$g\left(f\right(x\left)\right)=g(x-8)={(x-8)}^{2}={x}^{2}-16x+64$

As f can be anything and applying g to it, where g can be greater than or equal to zero, the range of the composition $g\left(f\right(x\left)\right)$ will be greater than or equal to zero.

### Composition of functions examples

Let's better understand the composition of functions with some worked examples.

Two functions $f\left(x\right)=3x$ and $g\left(x\right)=2{x}^{2}-5$ are given. Find the composition $(g\circ f)\left(x\right).$

**Solution:** Here we have to find $g\circ f.$ So we will first consider function and then we will use it as input for the function g. So we can write it as:

$(g\circ f)\left(x\right)=g\left(f\right(x\left)\right)=g\left(3x\right)=2{\left(3x\right)}^{2}+5=2\left(9{x}^{2}\right)+5=18{x}^{2}+5$

Find $f\left(g\right(-1\left)\right)$ for the functions $f\left(x\right)={x}^{2}-2x$ and $g\left(x\right)=x-5.$

**Solution:** We are asked to calculate the composition of f and g when the value of x is given as $(-1).$First, we use function g as an input for function f. To do this, we replace the variable x in function f with the entire function of g, that is id="2728522" role="math" $g\left(x\right)=x-5$.

__Note__: The input function goes into every x value and not just in the first value.

$f(x-5)={(x-5)}^{2}-2(x-5)\phantom{\rule{0ex}{0ex}}={x}^{2}-10x+25-2x+10\phantom{\rule{0ex}{0ex}}={x}^{2}-12x+35$

For the last step, we simply input the value of x, -1, in the above composite equation.

$f\left(g\right(x\left)\right)={x}^{2}-12x+35\phantom{\rule{0ex}{0ex}}\therefore f\left(g\right(-1\left)\right)={(-1)}^{2}-12(-1)+35=48$

Alternatively, we can also use the following approach to solve the composition. First, we evaluate $g\left(x\right)$:

$\Rightarrow g\left(x\right)=x-5\phantom{\rule{0ex}{0ex}}\therefore g(-1)=-1-5=-6$

Then, we proceed further by using the calculated value above as an input for the function f.

$f\left(g\right(-1\left)\right)=f(-6)\phantom{\rule{0ex}{0ex}}={x}^{2}-2x\phantom{\rule{0ex}{0ex}}={(-6)}^{2}-2(-6)\phantom{\rule{0ex}{0ex}}=36+12=48$

$\therefore f\left(g\right(-1\left)\right)=48$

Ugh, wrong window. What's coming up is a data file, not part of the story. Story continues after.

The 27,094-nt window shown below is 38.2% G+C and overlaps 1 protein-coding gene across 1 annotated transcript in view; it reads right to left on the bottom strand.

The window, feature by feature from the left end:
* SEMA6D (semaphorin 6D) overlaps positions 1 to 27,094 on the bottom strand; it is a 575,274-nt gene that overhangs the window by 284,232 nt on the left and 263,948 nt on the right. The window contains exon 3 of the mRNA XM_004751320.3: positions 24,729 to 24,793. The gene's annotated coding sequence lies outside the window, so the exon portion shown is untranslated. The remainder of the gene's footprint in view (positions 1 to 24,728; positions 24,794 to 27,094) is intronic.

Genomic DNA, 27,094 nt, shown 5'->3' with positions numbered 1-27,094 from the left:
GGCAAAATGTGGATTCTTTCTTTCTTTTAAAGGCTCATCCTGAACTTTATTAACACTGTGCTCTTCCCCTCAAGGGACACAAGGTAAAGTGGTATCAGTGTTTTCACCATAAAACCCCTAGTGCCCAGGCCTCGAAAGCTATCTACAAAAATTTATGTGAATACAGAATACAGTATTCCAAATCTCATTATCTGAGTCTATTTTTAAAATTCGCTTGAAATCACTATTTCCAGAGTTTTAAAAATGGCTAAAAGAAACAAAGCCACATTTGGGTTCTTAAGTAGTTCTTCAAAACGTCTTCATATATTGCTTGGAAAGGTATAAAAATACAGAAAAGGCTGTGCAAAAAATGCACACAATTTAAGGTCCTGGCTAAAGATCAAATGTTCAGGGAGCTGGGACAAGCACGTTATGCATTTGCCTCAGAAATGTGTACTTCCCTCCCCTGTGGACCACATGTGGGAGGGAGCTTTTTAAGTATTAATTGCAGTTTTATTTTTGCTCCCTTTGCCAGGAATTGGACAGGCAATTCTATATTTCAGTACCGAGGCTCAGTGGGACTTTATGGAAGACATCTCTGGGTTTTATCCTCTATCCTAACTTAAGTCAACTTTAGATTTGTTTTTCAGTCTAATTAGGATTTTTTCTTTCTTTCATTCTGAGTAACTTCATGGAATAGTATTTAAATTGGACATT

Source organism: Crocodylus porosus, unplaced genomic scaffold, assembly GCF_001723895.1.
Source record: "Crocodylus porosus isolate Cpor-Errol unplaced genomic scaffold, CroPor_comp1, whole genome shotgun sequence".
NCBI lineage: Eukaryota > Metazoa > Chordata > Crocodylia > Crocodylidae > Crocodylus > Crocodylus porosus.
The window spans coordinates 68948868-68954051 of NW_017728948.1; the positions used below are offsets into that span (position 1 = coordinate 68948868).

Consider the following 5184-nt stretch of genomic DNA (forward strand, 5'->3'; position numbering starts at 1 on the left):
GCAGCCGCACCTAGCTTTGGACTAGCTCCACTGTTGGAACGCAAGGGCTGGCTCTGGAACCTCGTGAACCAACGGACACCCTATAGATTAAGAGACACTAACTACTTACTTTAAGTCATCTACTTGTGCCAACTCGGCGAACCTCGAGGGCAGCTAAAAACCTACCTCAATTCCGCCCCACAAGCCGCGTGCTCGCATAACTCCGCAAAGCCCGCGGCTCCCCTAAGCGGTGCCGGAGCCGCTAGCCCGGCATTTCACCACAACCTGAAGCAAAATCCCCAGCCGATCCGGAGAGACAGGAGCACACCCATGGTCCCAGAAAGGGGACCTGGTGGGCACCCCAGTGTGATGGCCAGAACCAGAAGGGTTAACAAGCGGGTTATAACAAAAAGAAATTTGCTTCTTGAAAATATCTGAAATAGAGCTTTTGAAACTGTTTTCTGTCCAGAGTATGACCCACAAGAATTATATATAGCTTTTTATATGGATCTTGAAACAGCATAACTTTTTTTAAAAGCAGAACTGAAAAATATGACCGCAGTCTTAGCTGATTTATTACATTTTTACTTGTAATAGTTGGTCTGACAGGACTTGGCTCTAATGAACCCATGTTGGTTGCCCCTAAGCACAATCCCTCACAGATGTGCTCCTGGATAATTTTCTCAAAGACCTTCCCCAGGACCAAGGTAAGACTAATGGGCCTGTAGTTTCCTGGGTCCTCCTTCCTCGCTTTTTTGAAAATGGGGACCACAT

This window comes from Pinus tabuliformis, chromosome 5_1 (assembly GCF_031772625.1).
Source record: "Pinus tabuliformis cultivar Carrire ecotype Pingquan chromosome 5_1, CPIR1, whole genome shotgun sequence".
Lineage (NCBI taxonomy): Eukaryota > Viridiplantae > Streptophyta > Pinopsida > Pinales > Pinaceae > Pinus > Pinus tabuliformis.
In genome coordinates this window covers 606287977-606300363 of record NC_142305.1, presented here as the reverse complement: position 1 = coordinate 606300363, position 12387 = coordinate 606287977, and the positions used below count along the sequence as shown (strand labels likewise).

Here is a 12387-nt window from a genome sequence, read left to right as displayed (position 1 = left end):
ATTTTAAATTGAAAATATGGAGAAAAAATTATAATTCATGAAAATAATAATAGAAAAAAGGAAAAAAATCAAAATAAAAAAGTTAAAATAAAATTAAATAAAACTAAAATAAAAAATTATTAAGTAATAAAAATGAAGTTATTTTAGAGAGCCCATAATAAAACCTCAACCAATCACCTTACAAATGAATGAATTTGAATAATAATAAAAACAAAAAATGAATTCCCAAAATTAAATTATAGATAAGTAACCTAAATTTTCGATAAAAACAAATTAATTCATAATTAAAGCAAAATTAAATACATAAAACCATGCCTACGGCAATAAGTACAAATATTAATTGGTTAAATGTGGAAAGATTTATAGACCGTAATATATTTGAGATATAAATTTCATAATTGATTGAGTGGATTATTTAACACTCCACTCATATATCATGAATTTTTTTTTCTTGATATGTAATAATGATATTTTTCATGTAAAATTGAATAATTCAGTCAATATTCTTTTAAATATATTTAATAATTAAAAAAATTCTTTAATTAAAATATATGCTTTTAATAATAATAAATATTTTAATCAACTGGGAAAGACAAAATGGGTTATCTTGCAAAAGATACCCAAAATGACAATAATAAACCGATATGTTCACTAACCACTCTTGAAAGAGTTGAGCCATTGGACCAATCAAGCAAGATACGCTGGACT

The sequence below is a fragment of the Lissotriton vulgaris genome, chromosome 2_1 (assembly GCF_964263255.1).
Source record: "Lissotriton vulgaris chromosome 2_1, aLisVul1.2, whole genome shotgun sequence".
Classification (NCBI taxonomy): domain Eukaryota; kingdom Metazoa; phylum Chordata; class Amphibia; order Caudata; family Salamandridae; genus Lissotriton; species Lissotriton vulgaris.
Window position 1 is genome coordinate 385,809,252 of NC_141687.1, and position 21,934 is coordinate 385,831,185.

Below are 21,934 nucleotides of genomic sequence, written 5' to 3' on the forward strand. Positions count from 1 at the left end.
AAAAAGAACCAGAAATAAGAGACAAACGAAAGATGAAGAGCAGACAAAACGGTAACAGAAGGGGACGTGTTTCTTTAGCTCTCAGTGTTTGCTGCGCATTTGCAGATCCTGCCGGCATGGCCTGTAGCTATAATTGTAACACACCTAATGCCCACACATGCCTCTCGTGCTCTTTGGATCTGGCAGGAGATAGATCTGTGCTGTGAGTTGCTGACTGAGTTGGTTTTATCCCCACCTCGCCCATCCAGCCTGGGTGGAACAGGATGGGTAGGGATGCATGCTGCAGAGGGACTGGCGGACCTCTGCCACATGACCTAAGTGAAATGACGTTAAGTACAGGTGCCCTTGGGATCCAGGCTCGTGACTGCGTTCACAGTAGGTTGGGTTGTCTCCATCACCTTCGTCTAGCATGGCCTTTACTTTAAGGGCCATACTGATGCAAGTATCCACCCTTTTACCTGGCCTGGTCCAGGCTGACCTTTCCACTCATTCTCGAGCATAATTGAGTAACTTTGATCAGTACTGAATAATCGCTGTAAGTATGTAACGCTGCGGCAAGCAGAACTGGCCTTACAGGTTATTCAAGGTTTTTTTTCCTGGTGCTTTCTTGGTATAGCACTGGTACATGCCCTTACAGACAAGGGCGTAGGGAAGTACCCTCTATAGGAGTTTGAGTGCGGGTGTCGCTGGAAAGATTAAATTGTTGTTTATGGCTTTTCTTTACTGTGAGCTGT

## Composition - Key takeaways

- A
is a mathematical process where two functions are combined to generate a composite function. The output of one function is used as the input of another.*composition of functions* - A
is a process where a combination of transformations (translations, rotations, reflections, etc.) is performed on a shape or figure consecutively, with the resulting transformed shape from one transformation used as the starting point in the following transformation.*composition of transformations* - When dealing with composition, the order of functions f and g is important.
- In composition, the domain of the second function can either be the same as the first function or lie within it.
- The range of the composite function can either be the same as the second function (i.e. outer function) or lie within it.

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##### Frequently Asked Questions about Composition

What is composition in maths?

Composition is the combination of two functions or transformations.

What is the rule of composition math?

The rule of composition is that the output of one function should be input for another function.

How do you write a math composition?

We can write composition for functions f(x) and g(x) as f(g(x)). And we call it as "f of g of x."

How do you find the composition of a function?

We can find the composition by substituting one function into another, regarding it as an input.

Why do we use composition of transformations?

We use composition of transformations to create a new image (or figure) using transformations, whereby a combination of transformations is performed on a shape or figure consecutively, using the resulting transformed shape from one transformation as the starting point in the following.